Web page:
The second thing we’re going to be looking for is actually antibody production against the red cells. So that’s going to be our direct Coombs test. And the third thing that we’re going to be looking for is spherocytosis on the slide. Now obviously, you can do that yourself in house, but you can also send that away externally. And I do advise that we make a good blood smear and send that away. If you’re doing it in house, have a look at your monolayer, not your thick monolayer or your really thin feathered edge, because artifacts will occur in that area. But in the normal monolayer, that’s where we’re going to get our best success. The numbers matter. And also just don’t forget that cats really don’t get spherocytes so this is really relating to the dog when we make that part of the diagnosis.

So what we’re really looking for here are two markers of immune destruction, and if we have two markers we feel much more confident with our diagnosis. Another option is we actually can get away with one marker, if we’ve got our slide agglutination test that remains positive after repeat washing, which is a little bit more technical and I won’t go into now.

So we’ve got our immune-mediated markers, and now we need to find if we’ve got evidence of hemolysis to make this diagnosis. So what we’re looking for here is hyperbilirubinemia, without another cause for hyperbilirubinemia, I’ll go into that in a minute, hemoglobinemia, hemoglobin in our urine, and if I want to touch back onto the hyperbilirubinemia, as well if we’ve got an icteric animal. Just pausing on the icteric animal, we know that there are other causes for this to occur. So we need to feel confident that we don’t have a cause for extra hepatic obstruction or hepatic disease that might be causing the same symptom. So we’re going to be really relying on other markers in our blood work, and we’re going to be relying on potentially our imaging to rule those sort of things out.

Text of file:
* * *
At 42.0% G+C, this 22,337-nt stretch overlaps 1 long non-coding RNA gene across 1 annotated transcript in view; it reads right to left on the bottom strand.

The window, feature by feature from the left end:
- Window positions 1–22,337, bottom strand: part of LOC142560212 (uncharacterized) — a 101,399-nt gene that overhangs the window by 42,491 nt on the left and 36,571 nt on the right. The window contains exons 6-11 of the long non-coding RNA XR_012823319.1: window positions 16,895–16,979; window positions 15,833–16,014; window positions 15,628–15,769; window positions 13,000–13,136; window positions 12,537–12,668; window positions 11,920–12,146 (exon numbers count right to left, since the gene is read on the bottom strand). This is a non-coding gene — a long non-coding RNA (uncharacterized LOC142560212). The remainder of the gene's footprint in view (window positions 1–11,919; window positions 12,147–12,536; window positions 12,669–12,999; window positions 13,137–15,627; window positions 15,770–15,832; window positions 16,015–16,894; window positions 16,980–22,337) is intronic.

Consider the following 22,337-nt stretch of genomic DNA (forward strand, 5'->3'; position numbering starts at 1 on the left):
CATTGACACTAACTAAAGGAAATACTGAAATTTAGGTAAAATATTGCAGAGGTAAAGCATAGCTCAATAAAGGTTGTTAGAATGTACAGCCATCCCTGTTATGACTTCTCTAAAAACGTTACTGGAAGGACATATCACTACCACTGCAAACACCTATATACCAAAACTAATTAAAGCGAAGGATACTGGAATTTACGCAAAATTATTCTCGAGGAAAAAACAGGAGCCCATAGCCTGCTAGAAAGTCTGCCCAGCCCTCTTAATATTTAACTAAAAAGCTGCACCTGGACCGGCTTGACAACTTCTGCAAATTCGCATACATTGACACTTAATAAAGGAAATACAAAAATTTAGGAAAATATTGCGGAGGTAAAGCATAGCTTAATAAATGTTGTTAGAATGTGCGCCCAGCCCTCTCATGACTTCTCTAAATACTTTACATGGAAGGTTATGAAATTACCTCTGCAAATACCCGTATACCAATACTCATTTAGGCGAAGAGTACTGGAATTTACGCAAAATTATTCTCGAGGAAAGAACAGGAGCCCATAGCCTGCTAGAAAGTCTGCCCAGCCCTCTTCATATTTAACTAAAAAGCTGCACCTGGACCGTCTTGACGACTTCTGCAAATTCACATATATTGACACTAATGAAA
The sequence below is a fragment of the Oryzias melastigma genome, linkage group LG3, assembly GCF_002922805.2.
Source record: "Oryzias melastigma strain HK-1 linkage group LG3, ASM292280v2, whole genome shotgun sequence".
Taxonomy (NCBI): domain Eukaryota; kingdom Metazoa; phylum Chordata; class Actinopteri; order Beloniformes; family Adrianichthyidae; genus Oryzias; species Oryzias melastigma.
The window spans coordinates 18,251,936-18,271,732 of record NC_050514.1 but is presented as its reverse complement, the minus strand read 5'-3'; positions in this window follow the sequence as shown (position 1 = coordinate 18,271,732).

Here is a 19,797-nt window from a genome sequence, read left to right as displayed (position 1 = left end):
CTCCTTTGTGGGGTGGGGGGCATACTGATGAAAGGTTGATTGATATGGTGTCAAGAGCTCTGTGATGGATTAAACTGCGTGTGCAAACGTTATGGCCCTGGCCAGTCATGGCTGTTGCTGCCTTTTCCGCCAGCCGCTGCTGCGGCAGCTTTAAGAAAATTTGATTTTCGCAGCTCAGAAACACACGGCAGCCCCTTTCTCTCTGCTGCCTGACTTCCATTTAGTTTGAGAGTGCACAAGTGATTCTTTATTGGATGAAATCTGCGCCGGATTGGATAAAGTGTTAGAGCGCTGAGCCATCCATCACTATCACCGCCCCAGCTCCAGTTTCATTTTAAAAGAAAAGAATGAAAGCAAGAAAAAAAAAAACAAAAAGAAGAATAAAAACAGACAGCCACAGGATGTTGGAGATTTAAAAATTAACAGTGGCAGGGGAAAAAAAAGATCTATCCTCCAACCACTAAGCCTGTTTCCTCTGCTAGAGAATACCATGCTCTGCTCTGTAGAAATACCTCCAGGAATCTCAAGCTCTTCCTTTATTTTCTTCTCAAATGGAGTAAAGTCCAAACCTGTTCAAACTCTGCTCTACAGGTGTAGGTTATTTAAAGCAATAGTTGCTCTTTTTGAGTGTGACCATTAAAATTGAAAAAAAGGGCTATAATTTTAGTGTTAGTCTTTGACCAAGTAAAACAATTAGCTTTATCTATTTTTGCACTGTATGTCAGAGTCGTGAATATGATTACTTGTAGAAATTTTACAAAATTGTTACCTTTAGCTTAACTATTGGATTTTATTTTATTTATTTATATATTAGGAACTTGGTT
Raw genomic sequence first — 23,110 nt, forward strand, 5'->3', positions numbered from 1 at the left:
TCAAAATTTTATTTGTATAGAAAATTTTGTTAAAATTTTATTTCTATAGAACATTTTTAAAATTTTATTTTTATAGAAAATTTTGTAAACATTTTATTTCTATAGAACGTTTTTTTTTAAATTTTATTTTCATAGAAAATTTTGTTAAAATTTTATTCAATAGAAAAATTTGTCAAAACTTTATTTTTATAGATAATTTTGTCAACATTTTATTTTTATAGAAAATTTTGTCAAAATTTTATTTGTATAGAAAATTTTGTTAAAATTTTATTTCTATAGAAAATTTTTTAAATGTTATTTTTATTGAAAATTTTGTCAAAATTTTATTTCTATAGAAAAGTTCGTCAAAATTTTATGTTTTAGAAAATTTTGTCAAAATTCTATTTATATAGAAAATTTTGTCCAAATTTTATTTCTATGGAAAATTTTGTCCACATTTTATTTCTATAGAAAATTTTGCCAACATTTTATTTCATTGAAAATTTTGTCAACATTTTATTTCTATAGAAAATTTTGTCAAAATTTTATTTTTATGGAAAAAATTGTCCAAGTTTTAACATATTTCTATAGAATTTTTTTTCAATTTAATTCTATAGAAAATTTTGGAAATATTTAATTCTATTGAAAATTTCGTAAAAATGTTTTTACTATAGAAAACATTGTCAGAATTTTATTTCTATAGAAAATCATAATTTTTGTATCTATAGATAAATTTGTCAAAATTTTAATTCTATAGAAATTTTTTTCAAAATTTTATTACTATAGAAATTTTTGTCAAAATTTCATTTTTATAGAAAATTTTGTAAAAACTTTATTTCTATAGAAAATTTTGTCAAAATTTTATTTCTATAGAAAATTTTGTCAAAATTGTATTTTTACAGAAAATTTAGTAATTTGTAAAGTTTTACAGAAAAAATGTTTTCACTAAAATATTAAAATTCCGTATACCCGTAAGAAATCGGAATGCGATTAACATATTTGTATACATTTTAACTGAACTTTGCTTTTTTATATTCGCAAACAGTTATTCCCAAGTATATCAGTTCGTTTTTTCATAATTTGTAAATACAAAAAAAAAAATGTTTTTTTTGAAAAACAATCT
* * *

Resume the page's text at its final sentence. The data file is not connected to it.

In terms of other, I suppose, problems with that approach, just be careful with hemoglobin. Hemoglobin can obviously accrue from an artifact or a lab error, so you’ve got a less smooth blood draw for instance, or if you’re actually taking blood out of an IV catheter, potentially we recognize that as causing hemolysis.

If we’re confident that we have got markers of hemolysis in an anemic patient without other causes for that hyperbilirubinemia or other parameters to exist, and we’ve got our markers of immune-mediated destruction, we’ve made our diagnosis. Now, in real life, I suppose that’s great. Sometimes we feel very strongly that our patient has IMHA, we’re almost there, we haven’t quite got that strength of evidence. So what we have to do in those cases is really examine our patient. We can call it likely IMHA, and we really potentially have to look carefully for other causes of anemia in that patient to feel more confident in making that diagnosis and more confident in starting treatment.

I’ll just touch briefly on a different presentation of IMHA. It’s actually a type of IMHA that walks through the door that’s non regenerative. And I mentioned earlier that about a third of the cases are going to be non regenerative, and that is either because it takes three to five days for the bone marrow to kick in and start producing the red cells for the regenerative response to be identified, or we’re actually looking at that category of immune mediated disease that our attack is occurring at the level of the bone marrow. And that’s either at the precursors of the erythrocytes or actually at the mature erythrocytes just before they’ve come out into the bloodstream.

And these are the non regenerative IMHA, they’re still a part of the umbrella term. A little bit different because they can present with a slightly different set of symptoms. And our lab testing can be a little bit more complex. We may not see spherocytosis in these individuals, we may not have a direct positive Coombs test. And in those cases we’re really reliant on a bone marrow exam and classic or characteristic cytological or histopath results, plus actually a positive response to immune suppressive treatment. So I’m not probably going to go down that track in depth in this sort of setting, but I just wanted to make a mention of that type of IMHA and the difference in diagnostics for that disease.
What are the recommended next steps?

So what would I do now?